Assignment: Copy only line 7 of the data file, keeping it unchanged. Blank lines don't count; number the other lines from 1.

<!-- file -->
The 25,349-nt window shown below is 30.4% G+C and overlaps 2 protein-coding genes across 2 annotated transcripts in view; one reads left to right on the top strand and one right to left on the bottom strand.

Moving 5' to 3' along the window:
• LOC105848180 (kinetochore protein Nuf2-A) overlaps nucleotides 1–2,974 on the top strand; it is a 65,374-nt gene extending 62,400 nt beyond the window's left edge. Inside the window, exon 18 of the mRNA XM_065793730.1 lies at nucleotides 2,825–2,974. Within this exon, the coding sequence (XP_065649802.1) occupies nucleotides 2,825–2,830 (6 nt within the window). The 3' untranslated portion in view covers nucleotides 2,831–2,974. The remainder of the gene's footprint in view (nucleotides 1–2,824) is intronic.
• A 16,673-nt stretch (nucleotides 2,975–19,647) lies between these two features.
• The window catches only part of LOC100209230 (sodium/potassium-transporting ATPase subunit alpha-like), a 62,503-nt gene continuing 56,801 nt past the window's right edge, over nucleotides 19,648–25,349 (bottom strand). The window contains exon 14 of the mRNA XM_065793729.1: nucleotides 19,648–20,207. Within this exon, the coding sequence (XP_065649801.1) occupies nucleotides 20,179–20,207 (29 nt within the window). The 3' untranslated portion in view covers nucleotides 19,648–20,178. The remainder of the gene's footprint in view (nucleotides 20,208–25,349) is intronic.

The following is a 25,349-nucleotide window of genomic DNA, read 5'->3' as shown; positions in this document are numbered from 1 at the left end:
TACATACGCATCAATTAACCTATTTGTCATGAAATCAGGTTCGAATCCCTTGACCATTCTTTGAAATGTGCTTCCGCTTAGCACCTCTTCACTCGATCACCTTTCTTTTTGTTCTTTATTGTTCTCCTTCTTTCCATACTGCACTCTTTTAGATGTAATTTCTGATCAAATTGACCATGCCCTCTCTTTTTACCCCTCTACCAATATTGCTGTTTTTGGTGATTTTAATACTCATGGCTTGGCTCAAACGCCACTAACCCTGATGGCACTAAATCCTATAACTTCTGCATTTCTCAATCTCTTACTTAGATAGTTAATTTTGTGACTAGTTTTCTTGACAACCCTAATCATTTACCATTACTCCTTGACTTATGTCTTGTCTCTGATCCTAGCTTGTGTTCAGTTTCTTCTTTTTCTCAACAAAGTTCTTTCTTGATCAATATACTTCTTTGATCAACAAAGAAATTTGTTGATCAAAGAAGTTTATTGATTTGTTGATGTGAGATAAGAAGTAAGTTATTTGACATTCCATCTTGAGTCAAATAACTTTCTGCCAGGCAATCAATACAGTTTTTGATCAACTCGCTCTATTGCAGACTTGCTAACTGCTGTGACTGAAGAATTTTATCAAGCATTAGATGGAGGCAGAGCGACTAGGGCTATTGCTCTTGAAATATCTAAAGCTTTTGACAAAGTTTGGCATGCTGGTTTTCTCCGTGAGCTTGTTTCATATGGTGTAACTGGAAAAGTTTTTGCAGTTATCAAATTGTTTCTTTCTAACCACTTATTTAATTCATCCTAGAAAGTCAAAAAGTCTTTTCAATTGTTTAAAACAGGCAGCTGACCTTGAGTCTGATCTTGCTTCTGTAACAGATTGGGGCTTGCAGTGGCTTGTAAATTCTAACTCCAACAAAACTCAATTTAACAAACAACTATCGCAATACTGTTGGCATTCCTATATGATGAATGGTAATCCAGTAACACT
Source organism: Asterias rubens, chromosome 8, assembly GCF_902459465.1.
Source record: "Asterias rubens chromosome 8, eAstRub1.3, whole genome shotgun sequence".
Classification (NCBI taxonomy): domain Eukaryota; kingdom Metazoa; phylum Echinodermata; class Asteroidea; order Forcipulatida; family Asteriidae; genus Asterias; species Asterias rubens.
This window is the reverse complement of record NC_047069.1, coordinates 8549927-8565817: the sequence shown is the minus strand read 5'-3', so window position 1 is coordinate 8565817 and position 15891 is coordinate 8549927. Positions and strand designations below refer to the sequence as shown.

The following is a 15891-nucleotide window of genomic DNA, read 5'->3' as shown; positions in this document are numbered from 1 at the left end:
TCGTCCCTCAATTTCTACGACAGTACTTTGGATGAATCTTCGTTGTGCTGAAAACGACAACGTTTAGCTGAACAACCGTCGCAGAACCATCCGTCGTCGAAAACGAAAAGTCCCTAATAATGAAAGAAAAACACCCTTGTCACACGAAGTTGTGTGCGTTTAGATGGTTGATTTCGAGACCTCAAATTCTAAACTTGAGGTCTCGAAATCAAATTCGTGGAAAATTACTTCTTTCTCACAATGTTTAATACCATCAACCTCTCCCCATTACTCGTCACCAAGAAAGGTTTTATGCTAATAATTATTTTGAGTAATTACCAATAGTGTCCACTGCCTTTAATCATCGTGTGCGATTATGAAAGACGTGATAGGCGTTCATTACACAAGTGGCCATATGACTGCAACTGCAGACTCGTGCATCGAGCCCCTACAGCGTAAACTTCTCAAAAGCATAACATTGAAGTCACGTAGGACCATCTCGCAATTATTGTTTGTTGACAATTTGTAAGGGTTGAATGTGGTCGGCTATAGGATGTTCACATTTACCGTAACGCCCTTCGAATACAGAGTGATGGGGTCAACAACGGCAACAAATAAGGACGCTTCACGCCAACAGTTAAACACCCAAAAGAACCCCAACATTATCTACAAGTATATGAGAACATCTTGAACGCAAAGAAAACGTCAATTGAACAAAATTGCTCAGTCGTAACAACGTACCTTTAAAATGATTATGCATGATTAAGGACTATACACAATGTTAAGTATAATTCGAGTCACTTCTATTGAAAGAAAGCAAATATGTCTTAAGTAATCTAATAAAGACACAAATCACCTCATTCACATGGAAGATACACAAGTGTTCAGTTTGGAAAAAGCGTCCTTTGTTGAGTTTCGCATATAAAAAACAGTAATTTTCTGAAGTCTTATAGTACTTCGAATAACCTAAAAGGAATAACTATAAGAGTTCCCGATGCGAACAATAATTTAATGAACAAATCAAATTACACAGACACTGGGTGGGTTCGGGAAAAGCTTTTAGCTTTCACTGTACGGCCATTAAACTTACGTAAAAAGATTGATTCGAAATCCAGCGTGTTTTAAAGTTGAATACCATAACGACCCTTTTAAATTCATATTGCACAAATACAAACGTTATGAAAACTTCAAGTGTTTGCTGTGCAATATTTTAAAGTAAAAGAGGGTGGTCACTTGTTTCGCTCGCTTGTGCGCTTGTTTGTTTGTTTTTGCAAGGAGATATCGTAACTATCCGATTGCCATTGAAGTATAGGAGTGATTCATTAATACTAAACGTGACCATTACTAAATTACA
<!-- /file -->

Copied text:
TACATACGCATCAATTAACCTATTTGTCATGAAATCAGGTTCGAATCCCTTGACCATTCTTTGAAATGTGCTTCCGCTTAGCACCTCTTCACTCGATCACCTTTCTTTTTGTTCTTTATTGTTCTCCTTCTTTCCATACTGCACTCTTTTAGATGTAATTTCTGATCAAATTGACCATGCCCTCTCTTTTTACCCCTCTACCAATATTGCTGTTTTTGGTGATTTTAATACTCATGGCTTGGCTCAAACGCCACTAACCCTGATGGCACTAAATCCTATAACTTCTGCATTTCTCAATCTCTTACTTAGATAGTTAATTTTGTGACTAGTTTTCTTGACAACCCTAATCATTTACCATTACTCCTTGACTTATGTCTTGTCTCTGATCCTAGCTTGTGTTCAGTTTCTTCTTTTTCTCAACAAAGTTCTTTCTTGATCAATATACTTCTTTGATCAACAAAGAAATTTGTTGATCAAAGAAGTTTATTGATTTGTTGATGTGAGATAAGAAGTAAGTTATTTGACATTCCATCTTGAGTCAAATAACTTTCTGCCAGGCAATCAATACAGTTTTTGATCAACTCGCTCTATTGCAGACTTGCTAACTGCTGTGACTGAAGAATTTTATCAAGCATTAGATGGAGGCAGAGCGACTAGGGCTATTGCTCTTGAAATATCTAAAGCTTTTGACAAAGTTTGGCATGCTGGTTTTCTCCGTGAGCTTGTTTCATATGGTGTAACTGGAAAAGTTTTTGCAGTTATCAAATTGTTTCTTTCTAACCACTTATTTAATTCATCCTAGAAAGTCAAAAAGTCTTTTCAATTGTTTAAAACAGGCAGCTGACCTTGAGTCTGATCTTGCTTCTGTAACAGATTGGGGCTTGCAGTGGCTTGTAAATTCTAACTCCAACAAAACTCAATTTAACAAACAACTATCGCAATACTGTTGGCATTCCTATATGATGAATGGTAATCCAGTAACACT